Distribution Challenges

Taylor said the outlook for vaccines for low-income countries could be even darker than captured in advanced purchasing data, given that the vast majority of low-income countries need vaccines that do not require extreme cooling. not – and that means only certain candidates in development will be suitable.

For example, one of the leading vaccine candidates in late-stage trials – a Pfizer formulation – requires storage at temperatures ranging from 60 to 80 degrees Celsius, or about 76 to 112 degrees Fahrenheit. Meanwhile, a Johnson & Johnson vaccine candidate, although sent to be frozen, can be stored for a few months at typical refrigeration temperatures and requires only one dose, two factors that will ease distribution challenges in low-income countries. But the analysis of the launch and scale showed that the US, UK, EU and Canada have already negotiated major bargaining agreements for the Johnson & Johnson vaccine candidate, which could include low-income countries.

Taylor noted that other challenges affecting low-income countries excessively include the need to have supplies such as syringes shipped and made available in a timely manner for the arrival of vaccines. She also noted that although there has been great progress in developing a better infrastructure in low-income countries for vaccinations in children, COVID-19 needs vaccination campaigns aimed at adults and especially older adults.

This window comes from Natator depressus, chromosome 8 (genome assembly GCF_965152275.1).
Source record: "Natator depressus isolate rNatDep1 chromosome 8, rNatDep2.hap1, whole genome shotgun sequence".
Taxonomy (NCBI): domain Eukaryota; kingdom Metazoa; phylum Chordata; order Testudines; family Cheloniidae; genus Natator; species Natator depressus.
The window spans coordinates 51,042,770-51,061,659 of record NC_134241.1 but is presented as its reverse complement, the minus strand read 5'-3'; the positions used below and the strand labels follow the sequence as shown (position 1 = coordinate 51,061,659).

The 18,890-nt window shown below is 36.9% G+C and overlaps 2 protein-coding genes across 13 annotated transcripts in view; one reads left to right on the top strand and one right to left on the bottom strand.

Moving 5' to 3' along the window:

“There are big challenges and it can be overcome,” Taylor said. “But without knowing if they have access to vaccines or the amount of doses or the type of cold storage needed for vaccines they can get, it is difficult for countries to aggressively prepare.”


About the launch and scale speedometer
The Launch and Scale Speedometer aims to systematically analyze the factors that support or hinder the setting and scale of interventions, including but not limited to drugs, diagnostics and devices to address critical global health challenges. In addition to the quantitative and qualitative research on specific health interventions, the speedometer research will also focus on the introduction and scaling up of interventions in India and Ethiopia. The Launch and Scale Speedometer is led by the Duke Global Health Innovation Center. Find out more: https://launchandscalefaster.org/about

About the Duke Global Health Innovation Center
The Duke Global Health Innovation Center’s mission is to study and support the scale and adaptation of innovations and related policy reforms to address critical health challenges worldwide. GHIC links global health, health policy and health innovation efforts at Duke University. The GHIC shares knowledge and resources through peer-reviewed manuscripts, white papers, knowledge products, webinar series, podcasts, personal workshops, and virtual forums. Our organization is also active in training next-generation physicians and health professionals through postdoctoral fellowships, one-on-one mentorship, internships, health education courses, and fieldwork opportunities. Find out more: https://dukeghic.org/